Despite the catastrophic crash that opens the series, it takes some time for “Undone” to reveal its story’s surprising depths. It seems at first to just be about Alma (Rosa Salazar), a San Antonio woman who spends just about every waking hour trudging through her own depressive fog, hoping that one day something extraordinary might happen to shake her out of it and prove that there’s something even mildly interesting worth living for. She has a job as a preschool teacher, a perfectionist younger sister (Angelique Cabral), a perpetually worried mother (Constance Marie), and an easygoing boyfriend (Siddarth Dhananjay) who insists he likes Alma the way she is, to her knee-jerk suspicion. She’s never gotten over the sudden death of her father (Bob Odenkirk). She’s disaffected, very funny, and a little mean despite herself. She also believes, as she tells her sister during a particularly tough conversation, that she has “a broken brain” that isn’t worth inflicting on other people, which makes her feel even lonelier than she maybe even realizes.
None of this is particularly new ground for TV to tread — but “Undone” is determined to tell this story differently.
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The most obvious new aspect of the series is that it’s not just animated, but animated in a rotoscope style that takes live-action footage and uses varying artistic techniques like oil painting to transform it into something a little more uncanny. (See: “A Scanner Darkly.”) So even before “Undone” takes its hard left turn into science fiction (or something like it), the rotoscope rendering of its characters and world immediately makes it stand out as different and more ambitious than usual. In the pilot, which stays almost entirely rooted in the banal details of Alma’s everyday life, the surreal animation feels somehow more bizarre than it does later as the show takes a deep dive into Alma’s supposedly “broken” brain. Then, the rotoscope and Hisko Hulsing’s directing thereof take on the crucial function of quite literally blurring the lines between Alma’s worlds. It’s impossible not to feel just how unstable the ground feels beneath her feet, no matter how kindly everyone around her insists otherwise.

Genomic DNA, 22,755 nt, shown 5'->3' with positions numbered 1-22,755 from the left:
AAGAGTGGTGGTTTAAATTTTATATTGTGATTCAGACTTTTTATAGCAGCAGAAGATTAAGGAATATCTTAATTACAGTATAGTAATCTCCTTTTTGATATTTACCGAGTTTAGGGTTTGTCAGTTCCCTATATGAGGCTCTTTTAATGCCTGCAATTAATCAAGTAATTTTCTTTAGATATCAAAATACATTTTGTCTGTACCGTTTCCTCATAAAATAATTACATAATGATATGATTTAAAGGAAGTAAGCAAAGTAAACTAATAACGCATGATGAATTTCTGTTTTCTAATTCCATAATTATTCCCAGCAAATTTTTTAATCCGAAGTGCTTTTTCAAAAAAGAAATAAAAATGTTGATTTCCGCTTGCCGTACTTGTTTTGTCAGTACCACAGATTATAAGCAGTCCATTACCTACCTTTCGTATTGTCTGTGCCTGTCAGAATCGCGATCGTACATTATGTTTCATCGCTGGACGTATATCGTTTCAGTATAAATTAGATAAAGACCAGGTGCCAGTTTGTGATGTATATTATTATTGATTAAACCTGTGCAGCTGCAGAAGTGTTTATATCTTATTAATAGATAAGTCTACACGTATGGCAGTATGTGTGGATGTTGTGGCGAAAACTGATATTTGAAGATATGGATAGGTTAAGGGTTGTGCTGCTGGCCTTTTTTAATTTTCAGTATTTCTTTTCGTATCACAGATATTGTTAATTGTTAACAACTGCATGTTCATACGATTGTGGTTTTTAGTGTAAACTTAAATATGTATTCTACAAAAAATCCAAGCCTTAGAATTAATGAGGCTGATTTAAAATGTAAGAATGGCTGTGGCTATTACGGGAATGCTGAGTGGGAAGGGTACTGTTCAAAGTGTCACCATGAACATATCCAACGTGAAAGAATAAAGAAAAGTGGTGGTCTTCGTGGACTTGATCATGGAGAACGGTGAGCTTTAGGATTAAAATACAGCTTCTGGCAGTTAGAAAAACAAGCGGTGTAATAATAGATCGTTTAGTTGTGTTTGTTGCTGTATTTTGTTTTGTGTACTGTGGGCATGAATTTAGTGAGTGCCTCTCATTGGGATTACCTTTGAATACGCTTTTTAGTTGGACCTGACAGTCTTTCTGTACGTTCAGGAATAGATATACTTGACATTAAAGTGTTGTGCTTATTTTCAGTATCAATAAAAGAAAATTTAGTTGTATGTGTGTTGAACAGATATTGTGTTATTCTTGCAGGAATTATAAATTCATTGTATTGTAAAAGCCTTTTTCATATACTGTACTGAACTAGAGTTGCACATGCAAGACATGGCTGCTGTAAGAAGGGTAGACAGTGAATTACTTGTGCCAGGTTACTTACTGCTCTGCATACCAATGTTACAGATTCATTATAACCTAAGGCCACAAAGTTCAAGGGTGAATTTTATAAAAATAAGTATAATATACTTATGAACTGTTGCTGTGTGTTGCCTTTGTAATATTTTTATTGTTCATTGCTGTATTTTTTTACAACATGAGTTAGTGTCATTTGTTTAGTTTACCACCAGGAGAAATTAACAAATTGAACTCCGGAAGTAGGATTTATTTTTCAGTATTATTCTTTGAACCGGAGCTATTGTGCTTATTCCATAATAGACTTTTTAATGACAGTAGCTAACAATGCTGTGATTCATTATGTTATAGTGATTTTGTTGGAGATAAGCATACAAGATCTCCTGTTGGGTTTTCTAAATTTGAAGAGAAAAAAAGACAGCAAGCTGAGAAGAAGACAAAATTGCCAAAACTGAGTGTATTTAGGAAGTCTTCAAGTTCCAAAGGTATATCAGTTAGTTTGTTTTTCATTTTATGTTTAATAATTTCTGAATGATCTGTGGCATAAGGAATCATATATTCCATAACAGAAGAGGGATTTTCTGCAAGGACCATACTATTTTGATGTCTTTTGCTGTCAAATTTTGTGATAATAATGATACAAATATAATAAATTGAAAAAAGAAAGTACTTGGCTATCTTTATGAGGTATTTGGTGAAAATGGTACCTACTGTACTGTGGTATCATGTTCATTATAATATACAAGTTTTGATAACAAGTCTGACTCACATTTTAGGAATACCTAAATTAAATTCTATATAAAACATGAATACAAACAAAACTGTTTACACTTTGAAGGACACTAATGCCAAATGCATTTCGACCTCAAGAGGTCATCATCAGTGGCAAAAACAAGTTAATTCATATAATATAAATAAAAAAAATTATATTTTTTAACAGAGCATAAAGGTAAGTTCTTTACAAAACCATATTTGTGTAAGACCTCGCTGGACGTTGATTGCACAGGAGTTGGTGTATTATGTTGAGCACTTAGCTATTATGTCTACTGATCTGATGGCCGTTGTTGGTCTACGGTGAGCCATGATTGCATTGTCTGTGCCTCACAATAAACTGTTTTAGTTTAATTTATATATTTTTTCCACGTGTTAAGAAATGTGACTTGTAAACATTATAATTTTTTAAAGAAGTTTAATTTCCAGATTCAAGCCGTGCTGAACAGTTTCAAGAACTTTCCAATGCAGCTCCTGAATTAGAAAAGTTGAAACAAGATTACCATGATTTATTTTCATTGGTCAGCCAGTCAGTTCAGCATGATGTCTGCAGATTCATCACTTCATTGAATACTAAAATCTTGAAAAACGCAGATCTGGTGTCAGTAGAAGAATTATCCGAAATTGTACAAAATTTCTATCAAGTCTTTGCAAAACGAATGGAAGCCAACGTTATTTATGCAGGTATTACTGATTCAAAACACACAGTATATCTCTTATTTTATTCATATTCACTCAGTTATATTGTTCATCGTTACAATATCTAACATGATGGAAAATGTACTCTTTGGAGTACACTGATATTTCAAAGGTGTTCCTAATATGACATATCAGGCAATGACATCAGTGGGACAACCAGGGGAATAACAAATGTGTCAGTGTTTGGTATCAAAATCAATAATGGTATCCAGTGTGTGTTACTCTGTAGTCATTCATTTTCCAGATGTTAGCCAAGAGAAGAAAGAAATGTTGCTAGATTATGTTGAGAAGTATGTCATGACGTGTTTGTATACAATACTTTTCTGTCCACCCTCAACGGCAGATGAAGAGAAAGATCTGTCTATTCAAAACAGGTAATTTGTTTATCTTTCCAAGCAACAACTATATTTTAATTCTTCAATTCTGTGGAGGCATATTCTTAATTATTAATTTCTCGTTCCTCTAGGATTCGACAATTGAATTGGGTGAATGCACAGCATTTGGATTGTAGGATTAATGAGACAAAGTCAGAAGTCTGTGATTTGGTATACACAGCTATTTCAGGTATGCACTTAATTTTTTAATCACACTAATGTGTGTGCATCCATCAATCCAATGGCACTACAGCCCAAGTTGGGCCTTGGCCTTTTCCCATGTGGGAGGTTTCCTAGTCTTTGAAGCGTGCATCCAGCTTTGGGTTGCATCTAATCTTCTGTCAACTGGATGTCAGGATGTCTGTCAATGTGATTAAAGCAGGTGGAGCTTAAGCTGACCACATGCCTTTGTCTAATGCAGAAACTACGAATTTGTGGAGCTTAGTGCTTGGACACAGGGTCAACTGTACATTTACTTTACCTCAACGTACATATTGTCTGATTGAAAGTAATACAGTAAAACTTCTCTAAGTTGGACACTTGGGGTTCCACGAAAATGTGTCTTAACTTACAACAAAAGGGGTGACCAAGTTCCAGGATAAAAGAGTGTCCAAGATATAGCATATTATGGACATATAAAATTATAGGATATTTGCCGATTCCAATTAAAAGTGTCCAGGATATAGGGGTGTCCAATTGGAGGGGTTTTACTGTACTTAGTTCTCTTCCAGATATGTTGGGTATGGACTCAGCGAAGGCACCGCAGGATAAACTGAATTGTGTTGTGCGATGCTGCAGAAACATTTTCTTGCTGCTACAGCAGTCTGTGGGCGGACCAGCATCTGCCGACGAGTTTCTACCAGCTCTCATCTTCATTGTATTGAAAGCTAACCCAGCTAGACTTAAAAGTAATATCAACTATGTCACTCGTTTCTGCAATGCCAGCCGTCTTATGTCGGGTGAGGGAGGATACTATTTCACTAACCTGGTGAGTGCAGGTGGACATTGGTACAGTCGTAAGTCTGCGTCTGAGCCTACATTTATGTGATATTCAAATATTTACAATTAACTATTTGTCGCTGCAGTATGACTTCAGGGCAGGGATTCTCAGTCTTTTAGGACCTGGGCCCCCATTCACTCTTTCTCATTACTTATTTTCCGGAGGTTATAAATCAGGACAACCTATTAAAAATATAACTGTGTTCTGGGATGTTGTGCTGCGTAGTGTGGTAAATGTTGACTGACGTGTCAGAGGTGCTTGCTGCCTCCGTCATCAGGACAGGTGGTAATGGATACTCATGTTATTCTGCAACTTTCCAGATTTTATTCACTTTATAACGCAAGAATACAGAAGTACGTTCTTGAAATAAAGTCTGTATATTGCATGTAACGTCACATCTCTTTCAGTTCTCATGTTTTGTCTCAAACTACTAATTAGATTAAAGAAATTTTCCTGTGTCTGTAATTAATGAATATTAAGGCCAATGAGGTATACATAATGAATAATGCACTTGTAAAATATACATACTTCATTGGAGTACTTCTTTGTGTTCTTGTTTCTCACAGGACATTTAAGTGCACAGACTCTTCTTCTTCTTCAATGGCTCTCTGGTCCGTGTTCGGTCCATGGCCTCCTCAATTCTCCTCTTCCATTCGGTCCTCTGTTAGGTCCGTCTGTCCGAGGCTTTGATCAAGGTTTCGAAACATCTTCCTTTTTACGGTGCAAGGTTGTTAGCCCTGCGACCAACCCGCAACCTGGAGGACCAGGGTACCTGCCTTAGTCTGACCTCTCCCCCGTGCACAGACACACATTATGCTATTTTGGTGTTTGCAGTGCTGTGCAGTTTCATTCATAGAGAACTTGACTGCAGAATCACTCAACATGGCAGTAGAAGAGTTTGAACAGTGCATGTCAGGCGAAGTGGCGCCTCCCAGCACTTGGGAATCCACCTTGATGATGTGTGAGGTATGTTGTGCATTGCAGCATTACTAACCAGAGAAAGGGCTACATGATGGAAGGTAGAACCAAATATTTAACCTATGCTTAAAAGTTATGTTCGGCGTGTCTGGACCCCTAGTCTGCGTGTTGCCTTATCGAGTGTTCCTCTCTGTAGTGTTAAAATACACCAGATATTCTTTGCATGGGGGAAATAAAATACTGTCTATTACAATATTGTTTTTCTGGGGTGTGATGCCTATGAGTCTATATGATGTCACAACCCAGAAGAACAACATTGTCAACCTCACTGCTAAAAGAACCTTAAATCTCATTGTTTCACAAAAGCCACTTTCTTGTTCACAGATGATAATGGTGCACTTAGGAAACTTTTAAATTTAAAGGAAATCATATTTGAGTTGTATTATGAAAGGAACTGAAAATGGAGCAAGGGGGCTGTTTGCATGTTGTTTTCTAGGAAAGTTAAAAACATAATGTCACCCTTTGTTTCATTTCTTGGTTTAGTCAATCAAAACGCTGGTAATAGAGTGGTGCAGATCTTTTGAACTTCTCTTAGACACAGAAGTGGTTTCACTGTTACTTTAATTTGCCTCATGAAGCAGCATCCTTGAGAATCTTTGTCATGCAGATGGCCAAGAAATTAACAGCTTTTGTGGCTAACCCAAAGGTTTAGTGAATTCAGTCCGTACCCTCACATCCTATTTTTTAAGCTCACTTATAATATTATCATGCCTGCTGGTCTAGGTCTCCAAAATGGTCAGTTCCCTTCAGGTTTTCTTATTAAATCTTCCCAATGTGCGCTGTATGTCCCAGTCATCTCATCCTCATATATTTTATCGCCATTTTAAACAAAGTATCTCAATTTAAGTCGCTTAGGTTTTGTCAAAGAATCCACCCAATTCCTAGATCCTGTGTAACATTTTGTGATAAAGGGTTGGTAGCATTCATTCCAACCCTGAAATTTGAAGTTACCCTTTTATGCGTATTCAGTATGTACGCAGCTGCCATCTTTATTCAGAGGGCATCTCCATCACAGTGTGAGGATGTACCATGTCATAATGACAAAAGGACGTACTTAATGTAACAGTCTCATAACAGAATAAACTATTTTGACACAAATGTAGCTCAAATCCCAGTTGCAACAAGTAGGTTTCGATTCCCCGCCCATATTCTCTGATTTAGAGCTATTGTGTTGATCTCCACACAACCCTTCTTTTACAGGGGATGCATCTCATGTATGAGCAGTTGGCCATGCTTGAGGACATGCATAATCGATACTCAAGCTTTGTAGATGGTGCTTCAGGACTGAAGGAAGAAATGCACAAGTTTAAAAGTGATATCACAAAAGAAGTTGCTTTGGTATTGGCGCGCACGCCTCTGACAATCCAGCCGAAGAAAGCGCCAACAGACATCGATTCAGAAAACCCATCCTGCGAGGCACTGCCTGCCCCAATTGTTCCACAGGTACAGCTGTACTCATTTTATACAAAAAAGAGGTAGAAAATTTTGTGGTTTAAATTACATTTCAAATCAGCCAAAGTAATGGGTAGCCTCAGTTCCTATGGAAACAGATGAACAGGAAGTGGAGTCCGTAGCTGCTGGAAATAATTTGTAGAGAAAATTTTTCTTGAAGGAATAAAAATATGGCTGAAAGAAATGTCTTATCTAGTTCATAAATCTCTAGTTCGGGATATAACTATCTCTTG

This combination of unusual form and function is ultimately unsurprising given the creative team behind “Undone.” Co-creators Kate Purdy and Raphael Bob-Waksberg, as well as many of the supervising producers, come from the equally wild animated world of Netflix’s “BoJack Horseman,” which threads the spectres of trauma and mental illness through a Technicolor animated world populated by anthropomorphic narcissists. Purdy is also credited with some of the most devastating “BoJack” scripts, including the season 4 standout “Time’s Arrow,” which documented a woman’s scarring backstory amidst her unraveling reality. Tracing the progression from this episode to “Undone” makes for a line as straight as…well, an arrow.
As Alma explores the flickering walls of her own mind, not to mention her father’s surprising place within it, “Undone” follows “BoJack’s” reputation for pairing unusual animation with slicing wit and surprising pathos. (Less clear after seeing five of eight episodes is what exactly “Undone” is trying to say about the connection between mental illness and mysticism, but if any team can pull it all together, it should be this one.) It also gives Salazar, who very recently solidified a reputation for acting through heavy CGI in “Alita: Battle Angel,” an opportunity to prove just how good and charismatic she is no matter how her image is rendered. In another actor’s hands, Alma could easily become too sour or inaccessible. In Salazar’s, she’s understandable even when her actions seem inscrutable. Salazar can also deliver the hell out of a quip; Alma’s wicked sense of humor keeps the show sharp even through its deliberately smeared aesthetic. Odenkirk, for his part, soon clicks into a disarmingly curt delivery that keeps his character grounded despite his mysterious roots; he and Salazar make for a solid mismatched pair wherein each gives as good as they get.
Even when watching “Undone” is a deeply unnerving experience, it usually finds a way to twist its narrative, let its actors lean into their characters’ flaws, and reap unexpected rewards from often shattering revelations. There’s certainly no other show like it, which at this point is truly no small feat.
“Undone” premieres September 13 on Amazon Prime.